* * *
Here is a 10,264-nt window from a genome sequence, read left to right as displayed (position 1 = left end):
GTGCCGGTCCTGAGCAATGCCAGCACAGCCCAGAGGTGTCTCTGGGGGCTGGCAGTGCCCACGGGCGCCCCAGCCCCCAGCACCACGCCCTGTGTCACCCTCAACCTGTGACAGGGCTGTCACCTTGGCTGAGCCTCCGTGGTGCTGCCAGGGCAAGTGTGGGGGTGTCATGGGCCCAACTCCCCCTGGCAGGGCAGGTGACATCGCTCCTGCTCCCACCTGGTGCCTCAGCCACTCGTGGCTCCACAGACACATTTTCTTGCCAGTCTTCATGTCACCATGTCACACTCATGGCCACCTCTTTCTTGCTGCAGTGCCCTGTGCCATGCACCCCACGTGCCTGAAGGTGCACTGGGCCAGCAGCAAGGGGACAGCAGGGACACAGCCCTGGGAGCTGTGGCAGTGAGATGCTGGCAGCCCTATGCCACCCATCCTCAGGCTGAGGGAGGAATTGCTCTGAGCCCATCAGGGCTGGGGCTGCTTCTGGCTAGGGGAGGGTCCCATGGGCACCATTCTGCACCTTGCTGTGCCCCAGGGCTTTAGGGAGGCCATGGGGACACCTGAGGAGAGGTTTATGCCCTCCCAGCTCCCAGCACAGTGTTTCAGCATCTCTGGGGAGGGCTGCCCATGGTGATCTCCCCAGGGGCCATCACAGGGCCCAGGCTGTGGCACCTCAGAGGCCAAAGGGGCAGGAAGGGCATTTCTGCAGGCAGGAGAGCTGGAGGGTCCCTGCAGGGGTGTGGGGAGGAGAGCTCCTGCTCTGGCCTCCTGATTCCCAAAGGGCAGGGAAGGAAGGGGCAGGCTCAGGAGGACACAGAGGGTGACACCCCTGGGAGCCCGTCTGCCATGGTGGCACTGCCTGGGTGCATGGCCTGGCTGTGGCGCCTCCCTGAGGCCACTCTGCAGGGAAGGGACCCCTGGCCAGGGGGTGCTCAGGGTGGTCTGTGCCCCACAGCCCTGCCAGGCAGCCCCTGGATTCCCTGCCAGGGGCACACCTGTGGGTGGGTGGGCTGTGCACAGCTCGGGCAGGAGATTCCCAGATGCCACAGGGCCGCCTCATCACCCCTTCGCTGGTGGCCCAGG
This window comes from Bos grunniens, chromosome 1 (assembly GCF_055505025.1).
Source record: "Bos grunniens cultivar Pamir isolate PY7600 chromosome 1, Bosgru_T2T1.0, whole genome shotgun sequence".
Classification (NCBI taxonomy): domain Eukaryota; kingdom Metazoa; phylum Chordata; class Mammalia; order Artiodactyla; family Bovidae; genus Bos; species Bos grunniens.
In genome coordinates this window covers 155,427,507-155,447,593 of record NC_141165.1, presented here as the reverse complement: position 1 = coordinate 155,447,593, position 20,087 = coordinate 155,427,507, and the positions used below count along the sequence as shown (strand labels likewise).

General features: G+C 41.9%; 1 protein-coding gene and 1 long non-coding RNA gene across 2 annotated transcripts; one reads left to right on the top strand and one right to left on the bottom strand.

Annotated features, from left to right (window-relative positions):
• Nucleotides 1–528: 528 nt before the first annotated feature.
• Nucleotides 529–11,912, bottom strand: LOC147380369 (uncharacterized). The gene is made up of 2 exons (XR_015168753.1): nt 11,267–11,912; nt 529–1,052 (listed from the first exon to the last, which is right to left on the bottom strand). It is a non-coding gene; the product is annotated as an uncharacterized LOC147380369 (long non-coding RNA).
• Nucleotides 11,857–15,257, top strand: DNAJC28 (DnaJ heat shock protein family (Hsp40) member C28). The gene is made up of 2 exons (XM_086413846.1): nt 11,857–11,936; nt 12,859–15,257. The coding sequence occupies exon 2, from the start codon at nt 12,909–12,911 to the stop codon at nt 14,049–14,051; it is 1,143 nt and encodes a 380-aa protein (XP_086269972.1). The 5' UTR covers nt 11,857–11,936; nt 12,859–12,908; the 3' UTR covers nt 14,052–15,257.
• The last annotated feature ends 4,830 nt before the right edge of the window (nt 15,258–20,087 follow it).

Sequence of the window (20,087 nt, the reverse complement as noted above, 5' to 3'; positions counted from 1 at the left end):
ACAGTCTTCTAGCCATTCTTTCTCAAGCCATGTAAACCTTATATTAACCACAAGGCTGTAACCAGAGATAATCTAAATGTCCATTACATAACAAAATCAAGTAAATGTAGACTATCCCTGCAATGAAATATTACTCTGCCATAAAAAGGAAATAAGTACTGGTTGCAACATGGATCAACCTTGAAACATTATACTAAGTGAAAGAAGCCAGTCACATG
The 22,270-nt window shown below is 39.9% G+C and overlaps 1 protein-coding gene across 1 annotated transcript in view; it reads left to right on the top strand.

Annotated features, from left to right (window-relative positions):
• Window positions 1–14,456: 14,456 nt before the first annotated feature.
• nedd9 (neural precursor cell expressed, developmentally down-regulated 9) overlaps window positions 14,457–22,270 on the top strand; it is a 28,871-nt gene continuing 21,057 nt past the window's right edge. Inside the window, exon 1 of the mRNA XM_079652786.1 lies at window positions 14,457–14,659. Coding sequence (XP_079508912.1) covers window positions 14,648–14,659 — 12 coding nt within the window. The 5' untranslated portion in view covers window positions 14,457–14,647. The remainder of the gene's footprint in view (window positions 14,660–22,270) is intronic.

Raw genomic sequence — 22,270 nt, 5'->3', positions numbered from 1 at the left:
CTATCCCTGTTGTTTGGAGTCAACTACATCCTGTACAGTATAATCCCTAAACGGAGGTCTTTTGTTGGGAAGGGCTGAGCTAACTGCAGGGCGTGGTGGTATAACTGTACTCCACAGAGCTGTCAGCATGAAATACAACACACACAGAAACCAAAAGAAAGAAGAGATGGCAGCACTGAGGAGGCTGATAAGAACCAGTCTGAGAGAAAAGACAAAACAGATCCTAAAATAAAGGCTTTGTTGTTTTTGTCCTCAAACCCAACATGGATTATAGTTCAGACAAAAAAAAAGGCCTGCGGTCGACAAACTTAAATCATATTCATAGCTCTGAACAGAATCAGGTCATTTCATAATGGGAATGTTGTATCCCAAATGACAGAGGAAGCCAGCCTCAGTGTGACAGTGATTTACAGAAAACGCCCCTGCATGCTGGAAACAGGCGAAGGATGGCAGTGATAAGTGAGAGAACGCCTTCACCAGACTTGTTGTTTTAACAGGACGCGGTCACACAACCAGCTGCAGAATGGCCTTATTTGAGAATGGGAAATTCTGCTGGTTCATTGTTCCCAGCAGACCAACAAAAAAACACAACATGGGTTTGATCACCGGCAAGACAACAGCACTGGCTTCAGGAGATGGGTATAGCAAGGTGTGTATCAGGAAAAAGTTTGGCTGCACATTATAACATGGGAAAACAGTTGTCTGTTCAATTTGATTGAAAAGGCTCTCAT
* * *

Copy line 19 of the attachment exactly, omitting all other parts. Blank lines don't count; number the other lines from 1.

Raw genomic sequence — 22,270 nt, 5'->3', positions numbered from 1 at the left: